Sometimes, people in your life want to be there to support you, but they don’t know how. If there is something a friend or loved one can do to help you out, let them know! Have them come sit and chat with you during an infusion, or ask if they can meet you at home after a hard doctor’s appointment to talk through test results. People always are always happier to get involved when they have tangible things they can help you with. And sometimes, we just need to ask.
Be honest about your limits.
Unfortunately, our bodies do not allow us to do everything we want to do. We often reach our limits way before our loved ones. If you are aware of your specific limits, speak up so that both you and the people you’re with can be conscious of them. Whether it’s during sex, how late you can stay out, or the amount of stairs you can walk up, it can be nice when others are aware and checking in to see how much you can handle.
Refer to the Spoon Theory.
Trying to explain things like your energy level, the amount of effort it takes for you to get through each day, or why you have to cancel plans last minute can be really challenging. It sounds simple, but this theory really helps people to understand the day-to-day life of someone living with chronic illness.
Plan activities that everyone can enjoy.
We know that it can be challenging to stay close with friends when so many group activities involve going out, drinking, and staying up late. Planning activities that are achievable when you aren’t feeling well can be a great way to stay close to friends. Invite someone over to watch your favorite show. Or if you are up to it, meet up for a cup of tea to catch up or try a relaxing yoga class.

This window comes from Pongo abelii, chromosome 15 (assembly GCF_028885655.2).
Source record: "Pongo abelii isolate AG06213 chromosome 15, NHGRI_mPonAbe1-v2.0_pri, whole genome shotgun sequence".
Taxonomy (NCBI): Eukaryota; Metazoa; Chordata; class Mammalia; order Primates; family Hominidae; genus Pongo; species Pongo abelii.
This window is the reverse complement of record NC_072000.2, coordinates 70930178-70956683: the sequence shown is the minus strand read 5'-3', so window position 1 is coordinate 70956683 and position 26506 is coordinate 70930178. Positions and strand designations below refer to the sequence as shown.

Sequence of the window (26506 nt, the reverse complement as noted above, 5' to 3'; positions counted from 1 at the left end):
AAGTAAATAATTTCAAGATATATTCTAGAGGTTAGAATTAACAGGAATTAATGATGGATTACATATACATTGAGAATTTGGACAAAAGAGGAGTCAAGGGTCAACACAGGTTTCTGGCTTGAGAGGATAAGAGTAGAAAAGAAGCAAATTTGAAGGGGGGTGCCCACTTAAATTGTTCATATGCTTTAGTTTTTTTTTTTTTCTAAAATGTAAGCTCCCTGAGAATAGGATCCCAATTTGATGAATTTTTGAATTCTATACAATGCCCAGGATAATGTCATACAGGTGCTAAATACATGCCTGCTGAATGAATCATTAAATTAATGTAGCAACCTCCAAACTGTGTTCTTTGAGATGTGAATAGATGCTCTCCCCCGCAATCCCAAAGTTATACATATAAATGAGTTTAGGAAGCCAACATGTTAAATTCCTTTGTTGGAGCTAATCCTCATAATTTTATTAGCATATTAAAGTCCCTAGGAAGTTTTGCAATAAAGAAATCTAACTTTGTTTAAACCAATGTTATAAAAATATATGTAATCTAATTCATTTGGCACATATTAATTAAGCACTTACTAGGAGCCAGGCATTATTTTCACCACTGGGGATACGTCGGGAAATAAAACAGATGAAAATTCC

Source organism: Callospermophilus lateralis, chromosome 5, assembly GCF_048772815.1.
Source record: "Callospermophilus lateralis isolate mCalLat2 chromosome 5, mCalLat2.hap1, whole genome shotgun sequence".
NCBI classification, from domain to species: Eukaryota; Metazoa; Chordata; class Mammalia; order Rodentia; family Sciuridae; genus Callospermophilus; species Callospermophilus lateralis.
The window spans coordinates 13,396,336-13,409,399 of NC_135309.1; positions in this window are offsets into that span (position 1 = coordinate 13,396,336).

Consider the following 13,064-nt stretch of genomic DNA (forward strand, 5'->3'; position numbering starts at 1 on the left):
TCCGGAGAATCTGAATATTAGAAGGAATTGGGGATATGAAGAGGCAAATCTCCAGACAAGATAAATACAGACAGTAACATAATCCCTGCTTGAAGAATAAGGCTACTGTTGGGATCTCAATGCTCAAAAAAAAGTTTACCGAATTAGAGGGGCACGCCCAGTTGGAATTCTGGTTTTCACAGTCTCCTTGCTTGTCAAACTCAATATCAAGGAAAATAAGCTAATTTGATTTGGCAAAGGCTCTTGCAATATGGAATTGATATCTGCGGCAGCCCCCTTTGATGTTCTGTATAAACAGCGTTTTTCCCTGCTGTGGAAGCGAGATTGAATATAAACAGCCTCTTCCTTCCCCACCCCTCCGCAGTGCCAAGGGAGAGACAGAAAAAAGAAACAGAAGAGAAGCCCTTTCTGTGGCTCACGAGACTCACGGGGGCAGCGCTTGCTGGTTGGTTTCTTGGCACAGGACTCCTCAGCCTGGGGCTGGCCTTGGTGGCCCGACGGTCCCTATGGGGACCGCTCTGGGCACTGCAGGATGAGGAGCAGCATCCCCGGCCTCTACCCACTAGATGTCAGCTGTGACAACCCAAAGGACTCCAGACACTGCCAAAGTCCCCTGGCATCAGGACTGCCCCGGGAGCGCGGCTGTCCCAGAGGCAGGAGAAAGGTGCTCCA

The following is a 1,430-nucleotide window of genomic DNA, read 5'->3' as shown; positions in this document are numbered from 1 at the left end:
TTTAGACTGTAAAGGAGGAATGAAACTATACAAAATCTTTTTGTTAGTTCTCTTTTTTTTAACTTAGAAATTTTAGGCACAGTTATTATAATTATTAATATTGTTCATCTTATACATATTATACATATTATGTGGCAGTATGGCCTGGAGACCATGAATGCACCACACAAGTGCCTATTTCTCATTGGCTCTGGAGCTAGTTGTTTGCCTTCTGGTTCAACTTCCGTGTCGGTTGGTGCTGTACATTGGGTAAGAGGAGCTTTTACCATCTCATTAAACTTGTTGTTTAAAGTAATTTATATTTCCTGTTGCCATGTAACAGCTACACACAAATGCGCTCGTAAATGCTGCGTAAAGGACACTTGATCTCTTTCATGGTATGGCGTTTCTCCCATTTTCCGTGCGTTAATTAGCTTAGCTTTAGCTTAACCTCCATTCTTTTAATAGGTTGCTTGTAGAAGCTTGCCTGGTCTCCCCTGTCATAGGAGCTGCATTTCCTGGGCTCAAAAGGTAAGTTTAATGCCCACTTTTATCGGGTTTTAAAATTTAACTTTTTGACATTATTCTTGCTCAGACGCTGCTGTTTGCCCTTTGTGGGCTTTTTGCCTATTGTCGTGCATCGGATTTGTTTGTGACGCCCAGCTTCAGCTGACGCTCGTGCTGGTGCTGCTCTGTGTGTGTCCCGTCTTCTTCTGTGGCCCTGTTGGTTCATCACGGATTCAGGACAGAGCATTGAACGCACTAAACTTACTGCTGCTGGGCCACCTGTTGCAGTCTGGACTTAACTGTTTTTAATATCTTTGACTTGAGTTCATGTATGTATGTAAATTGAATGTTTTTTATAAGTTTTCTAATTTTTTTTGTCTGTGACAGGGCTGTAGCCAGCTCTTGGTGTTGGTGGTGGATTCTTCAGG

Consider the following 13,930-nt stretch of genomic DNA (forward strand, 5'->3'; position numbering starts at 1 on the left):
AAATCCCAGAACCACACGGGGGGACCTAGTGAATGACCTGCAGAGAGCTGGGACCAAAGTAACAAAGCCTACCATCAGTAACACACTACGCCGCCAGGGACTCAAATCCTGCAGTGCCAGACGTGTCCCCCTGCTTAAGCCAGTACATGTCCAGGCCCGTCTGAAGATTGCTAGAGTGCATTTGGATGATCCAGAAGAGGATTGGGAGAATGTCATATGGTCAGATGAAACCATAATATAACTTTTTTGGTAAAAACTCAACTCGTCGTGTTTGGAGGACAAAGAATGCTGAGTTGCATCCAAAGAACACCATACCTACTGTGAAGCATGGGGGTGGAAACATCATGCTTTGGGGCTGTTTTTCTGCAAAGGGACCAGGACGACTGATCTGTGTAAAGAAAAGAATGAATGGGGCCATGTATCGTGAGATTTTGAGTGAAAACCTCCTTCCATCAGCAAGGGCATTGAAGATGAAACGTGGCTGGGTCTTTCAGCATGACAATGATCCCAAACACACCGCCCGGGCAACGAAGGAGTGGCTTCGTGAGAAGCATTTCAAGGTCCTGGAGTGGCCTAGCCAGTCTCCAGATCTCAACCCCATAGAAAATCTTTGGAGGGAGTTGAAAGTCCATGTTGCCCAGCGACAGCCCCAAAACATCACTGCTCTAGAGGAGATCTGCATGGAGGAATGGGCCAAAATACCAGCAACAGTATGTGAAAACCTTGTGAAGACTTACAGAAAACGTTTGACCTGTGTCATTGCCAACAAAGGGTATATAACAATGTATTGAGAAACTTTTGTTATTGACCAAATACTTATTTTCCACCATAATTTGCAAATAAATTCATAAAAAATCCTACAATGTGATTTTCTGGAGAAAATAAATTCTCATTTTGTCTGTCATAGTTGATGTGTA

If someone says the wrong thing, try not to get angry.
If someone says something that feels judgmental or shortsighted, try not to get angry with them. Instead, use it as an opportunity to tell them more about your experience. If they aren’t open to learning more, that’s also important to note! Coming to terms with the fact that not everyone will be able to understand and empathize with your experience is an important part of pursuing supportive and understanding relationships.
Seek out people who can empathize with your experience.
Until we started work with Suffering the Silence, we very rarely talked with other people living chronic illness. Since we have become a bigger part of that community, it has been incredibly helpful and healing to talk with people who truly understand what we are going through, and speak the language that comes along with our diagnoses. There are so many ways to connect with people online in this community. If you haven’t already – give it a try.
Try not to spend too much time on relationships that aren’t helping you to heal.
We all have people in our lives who just don’t understand, or who don’t care to understand what it is that we are going through. Spending time and energy trying to convince people to care is not always worth it. It’s never easy – but letting go of toxic relationships helps make room for new relationships, which can be as supportive and open as you want them to be.
Say thank you and acknowledge what helps.
Make sure to take the time out of every day to thank someone who has been there to support you. Whether it’s your nurse, your doctor, partner, boss, mom or neighbor. It’s especially helpful to acknowledge the specific acts that help or support you the most. By saying “I appreciate you checking in throughout the day” or “I appreciate when you offered to help me with my laundry”, they’ll know these are the type of things they can continue to do in the future. Always remember to make sure they know how much you appreciate the little things (and the big things) they do.